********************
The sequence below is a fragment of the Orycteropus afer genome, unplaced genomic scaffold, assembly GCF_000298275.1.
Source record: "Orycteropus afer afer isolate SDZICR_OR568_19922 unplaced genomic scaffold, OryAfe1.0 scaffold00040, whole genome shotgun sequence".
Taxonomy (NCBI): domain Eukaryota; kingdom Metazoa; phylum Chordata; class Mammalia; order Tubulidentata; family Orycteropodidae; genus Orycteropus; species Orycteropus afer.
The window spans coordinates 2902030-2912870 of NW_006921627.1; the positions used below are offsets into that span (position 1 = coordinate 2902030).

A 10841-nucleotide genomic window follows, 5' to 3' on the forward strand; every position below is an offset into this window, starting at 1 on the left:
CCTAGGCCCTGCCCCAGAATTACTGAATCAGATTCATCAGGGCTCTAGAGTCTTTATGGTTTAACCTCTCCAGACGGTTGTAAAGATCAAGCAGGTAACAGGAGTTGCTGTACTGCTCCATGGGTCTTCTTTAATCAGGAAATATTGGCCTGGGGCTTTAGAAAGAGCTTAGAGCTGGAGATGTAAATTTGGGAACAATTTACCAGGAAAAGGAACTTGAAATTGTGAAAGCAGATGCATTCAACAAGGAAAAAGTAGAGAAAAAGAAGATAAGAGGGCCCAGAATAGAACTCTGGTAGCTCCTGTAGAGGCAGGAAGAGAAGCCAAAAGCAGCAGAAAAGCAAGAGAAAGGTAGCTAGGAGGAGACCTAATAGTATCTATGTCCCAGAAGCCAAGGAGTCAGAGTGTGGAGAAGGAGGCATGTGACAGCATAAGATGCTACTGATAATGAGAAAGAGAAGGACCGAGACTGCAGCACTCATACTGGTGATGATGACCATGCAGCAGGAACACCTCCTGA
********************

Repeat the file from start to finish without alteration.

The sequence below is a fragment of the Orycteropus afer genome, unplaced genomic scaffold, assembly GCF_000298275.1.
Source record: "Orycteropus afer afer isolate SDZICR_OR568_19922 unplaced genomic scaffold, OryAfe1.0 scaffold00040, whole genome shotgun sequence".
Taxonomy (NCBI): domain Eukaryota; kingdom Metazoa; phylum Chordata; class Mammalia; order Tubulidentata; family Orycteropodidae; genus Orycteropus; species Orycteropus afer.
The window spans coordinates 2902030-2912870 of NW_006921627.1; the positions used below are offsets into that span (position 1 = coordinate 2902030).

A 10841-nucleotide genomic window follows, 5' to 3' on the forward strand; every position below is an offset into this window, starting at 1 on the left:
CCTAGGCCCTGCCCCAGAATTACTGAATCAGATTCATCAGGGCTCTAGAGTCTTTATGGTTTAACCTCTCCAGACGGTTGTAAAGATCAAGCAGGTAACAGGAGTTGCTGTACTGCTCCATGGGTCTTCTTTAATCAGGAAATATTGGCCTGGGGCTTTAGAAAGAGCTTAGAGCTGGAGATGTAAATTTGGGAACAATTTACCAGGAAAAGGAACTTGAAATTGTGAAAGCAGATGCATTCAACAAGGAAAAAGTAGAGAAAAAGAAGATAAGAGGGCCCAGAATAGAACTCTGGTAGCTCCTGTAGAGGCAGGAAGAGAAGCCAAAAGCAGCAGAAAAGCAAGAGAAAGGTAGCTAGGAGGAGACCTAATAGTATCTATGTCCCAGAAGCCAAGGAGTCAGAGTGTGGAGAAGGAGGCATGTGACAGCATAAGATGCTACTGATAATGAGAAAGAGAAGGACCGAGACTGCAGCACTCATACTGGTGATGATGACCATGCAGCAGGAACACCTCCTGA